The verbs "bring" and "take", though common in use, can be confusing for English learners. One major reason why learners have difficulty distinguishing between the two verbs is that they have very similar meanings but their use depends on your point of reference for the action.
The verb "bring" describes movement toward where the speaker or the listener is.
- Please bring me a glass of water when you come back from the kitchen. (Movement toward the speaker)
- If you want some tea, I'll be happy to bring a cup to you (Movement toward the listener).
The verb "take", on the other hand, describes movement away from the place where the speaker or the listener is.
- It's getting late. Shall I take you home? (Movement away from the speaker)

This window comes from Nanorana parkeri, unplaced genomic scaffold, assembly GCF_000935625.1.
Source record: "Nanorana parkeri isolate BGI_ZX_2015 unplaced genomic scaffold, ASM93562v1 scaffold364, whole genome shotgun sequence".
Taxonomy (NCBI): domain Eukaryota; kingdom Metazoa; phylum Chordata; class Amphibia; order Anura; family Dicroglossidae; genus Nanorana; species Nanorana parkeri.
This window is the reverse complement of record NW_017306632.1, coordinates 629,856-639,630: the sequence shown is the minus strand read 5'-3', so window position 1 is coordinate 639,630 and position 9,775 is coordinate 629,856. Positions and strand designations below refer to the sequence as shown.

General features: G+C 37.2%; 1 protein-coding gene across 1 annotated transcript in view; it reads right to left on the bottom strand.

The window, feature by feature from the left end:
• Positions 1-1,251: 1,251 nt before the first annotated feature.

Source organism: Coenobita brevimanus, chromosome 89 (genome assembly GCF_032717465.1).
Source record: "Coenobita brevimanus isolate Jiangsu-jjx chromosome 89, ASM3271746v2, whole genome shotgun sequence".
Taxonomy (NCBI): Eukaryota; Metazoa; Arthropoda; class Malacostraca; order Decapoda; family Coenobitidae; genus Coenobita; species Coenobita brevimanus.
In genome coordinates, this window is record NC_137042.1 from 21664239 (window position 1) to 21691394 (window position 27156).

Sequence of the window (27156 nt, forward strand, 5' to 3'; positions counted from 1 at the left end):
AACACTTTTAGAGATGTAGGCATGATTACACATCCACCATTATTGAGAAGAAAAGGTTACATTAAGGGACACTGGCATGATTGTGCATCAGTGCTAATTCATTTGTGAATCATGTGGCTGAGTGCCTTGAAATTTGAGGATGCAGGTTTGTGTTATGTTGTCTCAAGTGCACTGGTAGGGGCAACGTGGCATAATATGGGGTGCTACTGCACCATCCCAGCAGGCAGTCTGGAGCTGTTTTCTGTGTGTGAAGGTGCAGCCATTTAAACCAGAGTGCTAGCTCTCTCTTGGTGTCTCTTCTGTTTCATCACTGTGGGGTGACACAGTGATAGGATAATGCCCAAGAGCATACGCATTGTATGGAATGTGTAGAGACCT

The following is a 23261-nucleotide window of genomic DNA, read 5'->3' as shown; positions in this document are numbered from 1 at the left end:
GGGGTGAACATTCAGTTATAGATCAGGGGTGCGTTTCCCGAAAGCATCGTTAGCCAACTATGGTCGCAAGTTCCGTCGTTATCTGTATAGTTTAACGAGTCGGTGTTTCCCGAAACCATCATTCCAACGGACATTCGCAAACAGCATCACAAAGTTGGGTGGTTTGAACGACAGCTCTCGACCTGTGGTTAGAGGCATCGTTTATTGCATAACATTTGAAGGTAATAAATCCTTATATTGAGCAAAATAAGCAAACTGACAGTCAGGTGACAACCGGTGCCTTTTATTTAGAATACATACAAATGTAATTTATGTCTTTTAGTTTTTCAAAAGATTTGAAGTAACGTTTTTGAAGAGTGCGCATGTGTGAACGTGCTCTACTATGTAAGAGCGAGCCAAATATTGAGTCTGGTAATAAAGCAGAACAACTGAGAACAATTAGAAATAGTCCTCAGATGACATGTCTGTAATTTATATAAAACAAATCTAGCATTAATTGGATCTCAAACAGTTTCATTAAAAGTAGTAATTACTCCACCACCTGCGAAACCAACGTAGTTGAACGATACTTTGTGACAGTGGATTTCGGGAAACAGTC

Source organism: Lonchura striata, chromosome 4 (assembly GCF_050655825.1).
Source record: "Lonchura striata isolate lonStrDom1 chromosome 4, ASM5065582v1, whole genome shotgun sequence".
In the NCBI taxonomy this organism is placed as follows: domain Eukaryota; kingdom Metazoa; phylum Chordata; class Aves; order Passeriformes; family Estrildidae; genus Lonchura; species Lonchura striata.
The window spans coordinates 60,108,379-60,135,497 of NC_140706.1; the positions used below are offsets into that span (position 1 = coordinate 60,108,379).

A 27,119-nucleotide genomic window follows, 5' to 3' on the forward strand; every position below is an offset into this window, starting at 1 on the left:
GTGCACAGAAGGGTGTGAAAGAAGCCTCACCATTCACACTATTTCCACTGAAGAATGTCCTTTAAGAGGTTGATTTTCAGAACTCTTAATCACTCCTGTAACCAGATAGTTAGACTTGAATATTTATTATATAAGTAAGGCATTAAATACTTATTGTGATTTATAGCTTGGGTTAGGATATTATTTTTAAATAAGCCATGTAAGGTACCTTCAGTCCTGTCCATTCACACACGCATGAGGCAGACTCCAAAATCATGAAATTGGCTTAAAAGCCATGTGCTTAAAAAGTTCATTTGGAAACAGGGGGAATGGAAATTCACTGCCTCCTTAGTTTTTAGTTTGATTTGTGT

- Take the book down to the third floor of the library. (Movement away from the listener)
Now look at these four sentences. Two of them are incorrect.
a) I will take two suitcases with me when I travel to Canada.
b) Could you bring me to the airport tomorrow?
c) When I opened my suitcase, I realized I`d forgotten to take my toothbrush.
d) I'll remember to take my dictionary with me when I go to school tomorrow.
Answers: In sentence b) the verb should be "take" because the action describes movement away from the listener. In sentence c) the verb should be "bring" because the action describes movement toward the speaker.
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